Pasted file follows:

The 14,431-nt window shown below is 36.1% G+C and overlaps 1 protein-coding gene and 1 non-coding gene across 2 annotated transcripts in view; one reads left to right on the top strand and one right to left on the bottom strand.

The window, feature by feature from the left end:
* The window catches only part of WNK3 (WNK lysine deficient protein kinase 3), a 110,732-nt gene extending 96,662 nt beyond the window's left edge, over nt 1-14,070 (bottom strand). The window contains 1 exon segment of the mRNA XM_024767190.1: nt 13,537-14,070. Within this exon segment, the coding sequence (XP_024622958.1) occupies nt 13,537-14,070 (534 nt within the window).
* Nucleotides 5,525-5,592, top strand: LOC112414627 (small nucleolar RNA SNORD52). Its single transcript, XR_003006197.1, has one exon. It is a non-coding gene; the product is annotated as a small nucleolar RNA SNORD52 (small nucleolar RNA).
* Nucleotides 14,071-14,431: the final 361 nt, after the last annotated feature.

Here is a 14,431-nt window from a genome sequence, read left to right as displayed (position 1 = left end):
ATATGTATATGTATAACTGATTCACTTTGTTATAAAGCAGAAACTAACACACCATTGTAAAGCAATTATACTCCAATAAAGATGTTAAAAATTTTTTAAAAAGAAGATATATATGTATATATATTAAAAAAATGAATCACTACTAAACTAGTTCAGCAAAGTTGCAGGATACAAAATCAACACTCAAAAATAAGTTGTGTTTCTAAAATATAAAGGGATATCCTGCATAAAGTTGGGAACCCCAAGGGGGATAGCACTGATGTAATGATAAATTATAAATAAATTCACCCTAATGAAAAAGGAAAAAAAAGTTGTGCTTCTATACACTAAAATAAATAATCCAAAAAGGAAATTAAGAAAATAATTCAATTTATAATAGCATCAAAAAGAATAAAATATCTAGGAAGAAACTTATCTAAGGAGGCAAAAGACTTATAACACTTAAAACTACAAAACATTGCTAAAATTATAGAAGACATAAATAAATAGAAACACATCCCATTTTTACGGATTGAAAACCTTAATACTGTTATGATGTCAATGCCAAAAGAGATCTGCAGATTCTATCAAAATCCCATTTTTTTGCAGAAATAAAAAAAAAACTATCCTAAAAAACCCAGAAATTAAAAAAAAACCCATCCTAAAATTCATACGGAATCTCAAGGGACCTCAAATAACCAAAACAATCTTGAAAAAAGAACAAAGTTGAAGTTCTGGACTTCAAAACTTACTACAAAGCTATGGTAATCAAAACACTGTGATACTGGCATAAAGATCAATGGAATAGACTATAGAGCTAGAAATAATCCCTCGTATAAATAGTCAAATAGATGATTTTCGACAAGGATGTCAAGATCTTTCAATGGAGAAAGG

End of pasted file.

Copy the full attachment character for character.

The 14,431-nt window shown below is 36.1% G+C and overlaps 1 protein-coding gene and 1 non-coding gene across 2 annotated transcripts in view; one reads left to right on the top strand and one right to left on the bottom strand.

The window, feature by feature from the left end:
* The window catches only part of WNK3 (WNK lysine deficient protein kinase 3), a 110,732-nt gene extending 96,662 nt beyond the window's left edge, over nt 1-14,070 (bottom strand). The window contains 1 exon segment of the mRNA XM_024767190.1: nt 13,537-14,070. Within this exon segment, the coding sequence (XP_024622958.1) occupies nt 13,537-14,070 (534 nt within the window).
* Nucleotides 5,525-5,592, top strand: LOC112414627 (small nucleolar RNA SNORD52). Its single transcript, XR_003006197.1, has one exon. It is a non-coding gene; the product is annotated as a small nucleolar RNA SNORD52 (small nucleolar RNA).
* Nucleotides 14,071-14,431: the final 361 nt, after the last annotated feature.

Here is a 14,431-nt window from a genome sequence, read left to right as displayed (position 1 = left end):
ATATGTATATGTATAACTGATTCACTTTGTTATAAAGCAGAAACTAACACACCATTGTAAAGCAATTATACTCCAATAAAGATGTTAAAAATTTTTTAAAAAGAAGATATATATGTATATATATTAAAAAAATGAATCACTACTAAACTAGTTCAGCAAAGTTGCAGGATACAAAATCAACACTCAAAAATAAGTTGTGTTTCTAAAATATAAAGGGATATCCTGCATAAAGTTGGGAACCCCAAGGGGGATAGCACTGATGTAATGATAAATTATAAATAAATTCACCCTAATGAAAAAGGAAAAAAAAGTTGTGCTTCTATACACTAAAATAAATAATCCAAAAAGGAAATTAAGAAAATAATTCAATTTATAATAGCATCAAAAAGAATAAAATATCTAGGAAGAAACTTATCTAAGGAGGCAAAAGACTTATAACACTTAAAACTACAAAACATTGCTAAAATTATAGAAGACATAAATAAATAGAAACACATCCCATTTTTACGGATTGAAAACCTTAATACTGTTATGATGTCAATGCCAAAAGAGATCTGCAGATTCTATCAAAATCCCATTTTTTTGCAGAAATAAAAAAAAAACTATCCTAAAAAACCCAGAAATTAAAAAAAAACCCATCCTAAAATTCATACGGAATCTCAAGGGACCTCAAATAACCAAAACAATCTTGAAAAAAGAACAAAGTTGAAGTTCTGGACTTCAAAACTTACTACAAAGCTATGGTAATCAAAACACTGTGATACTGGCATAAAGATCAATGGAATAGACTATAGAGCTAGAAATAATCCCTCGTATAAATAGTCAAATAGATGATTTTCGACAAGGATGTCAAGATCTTTCAATGGAGAAAGG